While the Mustangs season is in disarray, there is no question that first year Chad Morris has already begun to turn the program in the right direction. When Morris arrived on the SMU campus, the Mustangs only had 68 Texans on their roster, the lowest total for any FBS team in the state. Perhaps even more indicative of where the program was, SMU had more out of state players (31) than they had DFW natives. Texas has more than enough talent to supply all the FBS programs in the state and there is no question that DFW is one of the most talent-rich metropolises in the entire country. Needless to say, Morris has had plenty to overcome.
Meanwhile, Houston’s first year coach, Tom Herman has stepped in and led the Cougars to an undefeated start. His 4-0 mark is the second best start by a first-year coach in Houston history and Herman, along with Florida’s Jim McElwain, is the only first year coach still undefeated. Everyone here at the Texas Sports Hall of Fame is rooting for the Cougars to become the first AAC football champion from the state of Texas – we all know Texans are the best, but a little hardware never hurt anyone.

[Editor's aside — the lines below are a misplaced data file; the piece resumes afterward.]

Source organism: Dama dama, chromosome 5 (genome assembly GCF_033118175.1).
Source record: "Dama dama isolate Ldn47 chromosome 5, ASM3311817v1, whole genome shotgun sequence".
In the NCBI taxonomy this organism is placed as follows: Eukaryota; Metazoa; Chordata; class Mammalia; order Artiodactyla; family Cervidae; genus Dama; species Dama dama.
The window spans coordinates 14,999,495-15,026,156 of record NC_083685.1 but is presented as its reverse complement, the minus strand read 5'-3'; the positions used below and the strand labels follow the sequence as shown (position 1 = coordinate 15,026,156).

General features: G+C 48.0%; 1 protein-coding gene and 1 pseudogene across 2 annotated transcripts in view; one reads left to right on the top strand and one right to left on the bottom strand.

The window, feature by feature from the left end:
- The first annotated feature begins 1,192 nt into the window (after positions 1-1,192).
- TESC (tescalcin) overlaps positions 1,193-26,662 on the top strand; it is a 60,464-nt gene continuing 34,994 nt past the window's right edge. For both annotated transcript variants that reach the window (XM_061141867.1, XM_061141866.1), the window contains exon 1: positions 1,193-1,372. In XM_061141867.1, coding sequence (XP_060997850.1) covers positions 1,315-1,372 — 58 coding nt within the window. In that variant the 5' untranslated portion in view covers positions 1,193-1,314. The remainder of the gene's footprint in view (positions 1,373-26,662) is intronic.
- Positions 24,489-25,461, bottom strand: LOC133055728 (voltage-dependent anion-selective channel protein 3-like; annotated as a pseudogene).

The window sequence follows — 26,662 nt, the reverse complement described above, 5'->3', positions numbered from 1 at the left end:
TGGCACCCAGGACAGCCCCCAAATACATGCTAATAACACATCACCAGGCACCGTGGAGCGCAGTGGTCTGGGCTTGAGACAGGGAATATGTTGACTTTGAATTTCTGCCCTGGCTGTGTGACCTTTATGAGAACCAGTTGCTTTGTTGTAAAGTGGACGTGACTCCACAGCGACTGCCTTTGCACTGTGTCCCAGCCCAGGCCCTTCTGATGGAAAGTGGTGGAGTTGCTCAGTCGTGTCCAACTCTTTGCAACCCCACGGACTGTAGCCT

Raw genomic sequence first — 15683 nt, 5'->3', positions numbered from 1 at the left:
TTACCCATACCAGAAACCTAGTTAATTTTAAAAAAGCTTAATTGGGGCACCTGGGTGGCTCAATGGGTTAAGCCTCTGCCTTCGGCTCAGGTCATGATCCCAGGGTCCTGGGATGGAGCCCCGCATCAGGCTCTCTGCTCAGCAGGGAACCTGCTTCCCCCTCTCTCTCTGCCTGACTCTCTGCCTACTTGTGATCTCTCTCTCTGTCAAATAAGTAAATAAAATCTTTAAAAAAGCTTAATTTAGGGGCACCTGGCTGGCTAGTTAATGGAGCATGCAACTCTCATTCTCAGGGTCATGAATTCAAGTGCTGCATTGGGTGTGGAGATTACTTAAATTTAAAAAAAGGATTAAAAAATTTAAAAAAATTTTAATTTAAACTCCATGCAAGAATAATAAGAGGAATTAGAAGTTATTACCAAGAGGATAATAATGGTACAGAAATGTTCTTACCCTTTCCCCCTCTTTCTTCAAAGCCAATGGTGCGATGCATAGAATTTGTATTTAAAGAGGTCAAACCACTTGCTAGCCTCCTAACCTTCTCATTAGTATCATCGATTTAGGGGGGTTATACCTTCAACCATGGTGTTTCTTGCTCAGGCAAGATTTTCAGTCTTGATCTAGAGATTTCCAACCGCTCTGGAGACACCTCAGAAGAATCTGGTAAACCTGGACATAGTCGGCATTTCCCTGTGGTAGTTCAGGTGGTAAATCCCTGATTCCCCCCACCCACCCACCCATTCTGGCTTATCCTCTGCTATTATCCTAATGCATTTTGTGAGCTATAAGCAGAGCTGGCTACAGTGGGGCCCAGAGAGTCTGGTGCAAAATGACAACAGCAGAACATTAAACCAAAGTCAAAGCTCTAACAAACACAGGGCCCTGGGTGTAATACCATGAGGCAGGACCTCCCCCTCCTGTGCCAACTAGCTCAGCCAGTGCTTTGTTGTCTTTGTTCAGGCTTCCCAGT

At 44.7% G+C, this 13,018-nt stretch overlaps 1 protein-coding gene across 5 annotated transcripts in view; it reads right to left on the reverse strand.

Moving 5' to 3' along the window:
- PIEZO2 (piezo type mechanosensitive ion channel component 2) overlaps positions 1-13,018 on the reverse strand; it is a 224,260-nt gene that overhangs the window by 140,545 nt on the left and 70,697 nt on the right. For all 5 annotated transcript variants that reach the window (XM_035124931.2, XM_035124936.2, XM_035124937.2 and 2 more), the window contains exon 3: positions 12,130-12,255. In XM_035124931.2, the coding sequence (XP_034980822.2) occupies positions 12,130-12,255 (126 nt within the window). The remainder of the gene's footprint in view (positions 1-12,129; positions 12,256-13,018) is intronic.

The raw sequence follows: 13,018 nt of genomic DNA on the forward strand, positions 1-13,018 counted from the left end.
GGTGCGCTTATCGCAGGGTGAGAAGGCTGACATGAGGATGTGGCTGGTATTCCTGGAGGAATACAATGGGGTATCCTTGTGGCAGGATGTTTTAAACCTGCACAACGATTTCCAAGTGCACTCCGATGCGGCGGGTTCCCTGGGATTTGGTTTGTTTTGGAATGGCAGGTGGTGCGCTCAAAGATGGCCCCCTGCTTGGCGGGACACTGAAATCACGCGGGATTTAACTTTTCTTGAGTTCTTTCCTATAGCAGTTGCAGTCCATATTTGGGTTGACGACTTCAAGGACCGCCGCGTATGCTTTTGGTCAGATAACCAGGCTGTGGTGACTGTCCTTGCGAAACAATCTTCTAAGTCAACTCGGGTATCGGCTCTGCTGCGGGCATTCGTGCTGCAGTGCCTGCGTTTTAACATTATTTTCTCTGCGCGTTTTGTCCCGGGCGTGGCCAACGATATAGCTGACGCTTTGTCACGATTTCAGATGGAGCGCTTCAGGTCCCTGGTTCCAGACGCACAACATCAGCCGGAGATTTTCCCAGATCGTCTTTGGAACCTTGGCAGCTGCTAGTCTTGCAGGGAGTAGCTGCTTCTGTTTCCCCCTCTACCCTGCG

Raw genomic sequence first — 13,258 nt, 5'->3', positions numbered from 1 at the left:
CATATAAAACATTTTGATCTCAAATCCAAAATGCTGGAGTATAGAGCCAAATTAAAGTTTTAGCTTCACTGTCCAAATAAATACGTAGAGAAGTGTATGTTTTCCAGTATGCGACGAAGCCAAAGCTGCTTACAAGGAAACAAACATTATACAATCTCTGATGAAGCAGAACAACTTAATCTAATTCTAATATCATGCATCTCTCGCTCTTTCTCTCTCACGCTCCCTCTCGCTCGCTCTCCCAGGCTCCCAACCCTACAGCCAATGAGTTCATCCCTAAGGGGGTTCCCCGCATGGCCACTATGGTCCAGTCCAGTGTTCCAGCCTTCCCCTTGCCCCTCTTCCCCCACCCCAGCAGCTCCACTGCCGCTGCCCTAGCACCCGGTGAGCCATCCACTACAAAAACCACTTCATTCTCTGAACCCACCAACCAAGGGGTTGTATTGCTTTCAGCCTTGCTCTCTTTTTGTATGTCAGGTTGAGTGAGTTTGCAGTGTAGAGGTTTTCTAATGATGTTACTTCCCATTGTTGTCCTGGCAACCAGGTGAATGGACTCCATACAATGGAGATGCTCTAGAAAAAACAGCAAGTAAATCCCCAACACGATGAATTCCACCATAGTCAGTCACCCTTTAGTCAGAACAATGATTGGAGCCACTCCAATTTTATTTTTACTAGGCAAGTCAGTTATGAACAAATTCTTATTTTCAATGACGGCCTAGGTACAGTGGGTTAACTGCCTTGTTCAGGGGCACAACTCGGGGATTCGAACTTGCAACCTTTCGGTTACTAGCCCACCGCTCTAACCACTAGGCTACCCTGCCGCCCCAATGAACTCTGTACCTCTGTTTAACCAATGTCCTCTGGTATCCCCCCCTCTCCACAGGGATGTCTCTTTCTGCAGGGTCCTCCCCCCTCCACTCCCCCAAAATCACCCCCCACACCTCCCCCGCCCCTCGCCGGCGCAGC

So without further ado, let’s take a look at a memorable Southwest Conference match between the Cougars and Mustangs from days past. As always, we encourage everyone to share their own memories of the SWC and, specifically, of the SMU-UH series on Twitter and/or Facebook.
SMU versus U of H
October 21, 1989 – a date that will live in infamy for nearly every Mustang fan. Although I was born in 1989 and didn’t get to watch this game, that’s not too unusual, most people didn’t. After being handed probation in 1988 by the NCAA, the Houston Cougars were banned from playing in bowl games, from being ranked in the Coaches’ Poll and, perhaps most importantly, from playing in televised contests. That meant the only people that watched the Cougars’ record setting day were those there in attendance (slightly more than 20,000).
SMU was certainly no juggernaut entering the ’89 contest – if anything they were the exact opposite. Having been handed the death penalty in 1987 and self-imposing a football ban in 1988, the ’89 Mustangs were the first squad to play for SMU in years. Led by Forrest Gregg, SMU’s team was composed almost entirely of undersized freshmen. A matchup against Houston coach Jack Pardee, quarterback Andre Ware and the rest of the potent Cougar offense was not something the Mustangs were relishing; even the most hopeful of SMU’s supporters didn’t expect this to be much of a game (the line before the game favored Houston by 59.5 points).